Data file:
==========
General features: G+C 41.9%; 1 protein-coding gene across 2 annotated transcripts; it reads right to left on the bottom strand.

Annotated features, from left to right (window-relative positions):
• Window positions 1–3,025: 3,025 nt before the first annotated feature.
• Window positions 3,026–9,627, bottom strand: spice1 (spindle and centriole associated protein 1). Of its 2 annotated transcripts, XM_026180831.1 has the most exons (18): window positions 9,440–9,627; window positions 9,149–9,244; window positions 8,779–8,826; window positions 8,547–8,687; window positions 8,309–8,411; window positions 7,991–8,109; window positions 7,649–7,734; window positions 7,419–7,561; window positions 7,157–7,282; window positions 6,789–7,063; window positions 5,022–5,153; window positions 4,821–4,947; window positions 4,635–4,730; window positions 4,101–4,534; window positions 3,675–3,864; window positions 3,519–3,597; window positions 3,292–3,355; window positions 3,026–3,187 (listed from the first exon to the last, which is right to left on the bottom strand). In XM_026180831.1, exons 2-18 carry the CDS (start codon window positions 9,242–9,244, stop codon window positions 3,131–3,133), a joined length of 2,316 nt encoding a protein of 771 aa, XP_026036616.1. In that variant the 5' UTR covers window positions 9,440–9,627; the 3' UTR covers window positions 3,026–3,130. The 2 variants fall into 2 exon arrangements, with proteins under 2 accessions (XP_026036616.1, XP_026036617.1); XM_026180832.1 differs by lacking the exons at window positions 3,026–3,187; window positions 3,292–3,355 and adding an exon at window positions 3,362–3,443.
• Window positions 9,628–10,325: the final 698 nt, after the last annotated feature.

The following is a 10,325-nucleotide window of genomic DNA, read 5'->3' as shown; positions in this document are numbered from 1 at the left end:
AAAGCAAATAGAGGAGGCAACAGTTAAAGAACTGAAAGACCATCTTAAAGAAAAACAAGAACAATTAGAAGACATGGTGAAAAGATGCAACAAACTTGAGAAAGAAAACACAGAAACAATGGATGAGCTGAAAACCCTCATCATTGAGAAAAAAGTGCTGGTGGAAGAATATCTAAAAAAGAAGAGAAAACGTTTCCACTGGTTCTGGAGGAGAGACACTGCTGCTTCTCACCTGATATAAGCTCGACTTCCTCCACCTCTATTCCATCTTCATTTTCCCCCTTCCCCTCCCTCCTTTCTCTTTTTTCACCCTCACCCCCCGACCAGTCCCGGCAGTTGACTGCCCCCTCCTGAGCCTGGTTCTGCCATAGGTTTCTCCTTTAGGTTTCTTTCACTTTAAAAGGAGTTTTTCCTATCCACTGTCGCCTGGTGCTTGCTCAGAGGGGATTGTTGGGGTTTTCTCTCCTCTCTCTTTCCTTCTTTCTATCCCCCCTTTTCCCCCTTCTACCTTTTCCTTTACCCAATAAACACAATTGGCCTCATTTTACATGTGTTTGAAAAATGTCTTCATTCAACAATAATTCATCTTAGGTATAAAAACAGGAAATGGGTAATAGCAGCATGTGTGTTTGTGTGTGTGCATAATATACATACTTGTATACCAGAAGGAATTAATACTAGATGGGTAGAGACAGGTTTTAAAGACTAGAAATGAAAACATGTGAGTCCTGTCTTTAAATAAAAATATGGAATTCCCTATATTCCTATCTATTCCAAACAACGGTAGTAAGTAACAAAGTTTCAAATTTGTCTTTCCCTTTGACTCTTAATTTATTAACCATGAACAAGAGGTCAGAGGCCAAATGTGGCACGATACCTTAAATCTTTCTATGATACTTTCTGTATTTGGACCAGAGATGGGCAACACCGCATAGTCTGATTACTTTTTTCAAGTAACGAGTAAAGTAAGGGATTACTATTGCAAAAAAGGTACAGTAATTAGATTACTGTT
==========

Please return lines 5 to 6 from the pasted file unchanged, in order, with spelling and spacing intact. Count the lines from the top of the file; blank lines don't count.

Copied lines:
• Window positions 9,628–10,325: the final 698 nt, after the last annotated feature.

The following is a 10,325-nucleotide window of genomic DNA, read 5'->3' as shown; positions in this document are numbered from 1 at the left end: